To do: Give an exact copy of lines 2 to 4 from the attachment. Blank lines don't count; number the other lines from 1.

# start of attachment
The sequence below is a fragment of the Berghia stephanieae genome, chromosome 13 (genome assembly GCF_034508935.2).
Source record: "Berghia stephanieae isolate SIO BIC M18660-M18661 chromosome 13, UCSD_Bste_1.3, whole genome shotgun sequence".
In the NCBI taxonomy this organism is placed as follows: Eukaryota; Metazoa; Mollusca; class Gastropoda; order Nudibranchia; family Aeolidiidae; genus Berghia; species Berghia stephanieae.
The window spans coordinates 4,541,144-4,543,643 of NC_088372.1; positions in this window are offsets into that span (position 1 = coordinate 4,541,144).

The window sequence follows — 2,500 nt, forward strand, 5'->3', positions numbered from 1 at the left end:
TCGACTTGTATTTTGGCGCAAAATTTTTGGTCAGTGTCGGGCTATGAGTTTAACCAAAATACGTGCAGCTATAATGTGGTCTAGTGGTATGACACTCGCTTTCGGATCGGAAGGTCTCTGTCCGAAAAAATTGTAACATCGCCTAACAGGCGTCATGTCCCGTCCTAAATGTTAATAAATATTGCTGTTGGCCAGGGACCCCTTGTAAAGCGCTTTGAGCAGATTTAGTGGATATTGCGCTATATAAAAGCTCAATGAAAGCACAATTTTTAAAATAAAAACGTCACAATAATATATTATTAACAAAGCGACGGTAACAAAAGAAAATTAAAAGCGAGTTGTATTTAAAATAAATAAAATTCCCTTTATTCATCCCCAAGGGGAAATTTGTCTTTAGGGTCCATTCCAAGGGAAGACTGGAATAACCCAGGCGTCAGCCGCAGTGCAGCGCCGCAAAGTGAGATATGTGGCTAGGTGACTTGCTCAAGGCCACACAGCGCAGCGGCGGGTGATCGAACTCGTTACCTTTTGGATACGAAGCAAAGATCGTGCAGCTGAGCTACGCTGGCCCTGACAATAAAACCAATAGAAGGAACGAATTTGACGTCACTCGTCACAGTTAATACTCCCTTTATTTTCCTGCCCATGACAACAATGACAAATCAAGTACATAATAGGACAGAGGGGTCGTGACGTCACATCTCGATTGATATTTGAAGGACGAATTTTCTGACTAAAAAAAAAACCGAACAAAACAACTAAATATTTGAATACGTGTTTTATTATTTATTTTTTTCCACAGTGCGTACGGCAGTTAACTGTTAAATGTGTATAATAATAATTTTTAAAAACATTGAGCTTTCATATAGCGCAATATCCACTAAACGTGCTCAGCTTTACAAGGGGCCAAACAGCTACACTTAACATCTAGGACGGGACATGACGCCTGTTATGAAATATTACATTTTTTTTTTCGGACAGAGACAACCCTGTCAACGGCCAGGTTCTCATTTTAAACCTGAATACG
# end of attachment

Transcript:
Source record: "Berghia stephanieae isolate SIO BIC M18660-M18661 chromosome 13, UCSD_Bste_1.3, whole genome shotgun sequence".
In the NCBI taxonomy this organism is placed as follows: Eukaryota; Metazoa; Mollusca; class Gastropoda; order Nudibranchia; family Aeolidiidae; genus Berghia; species Berghia stephanieae.
The window spans coordinates 4,541,144-4,543,643 of NC_088372.1; positions in this window are offsets into that span (position 1 = coordinate 4,541,144).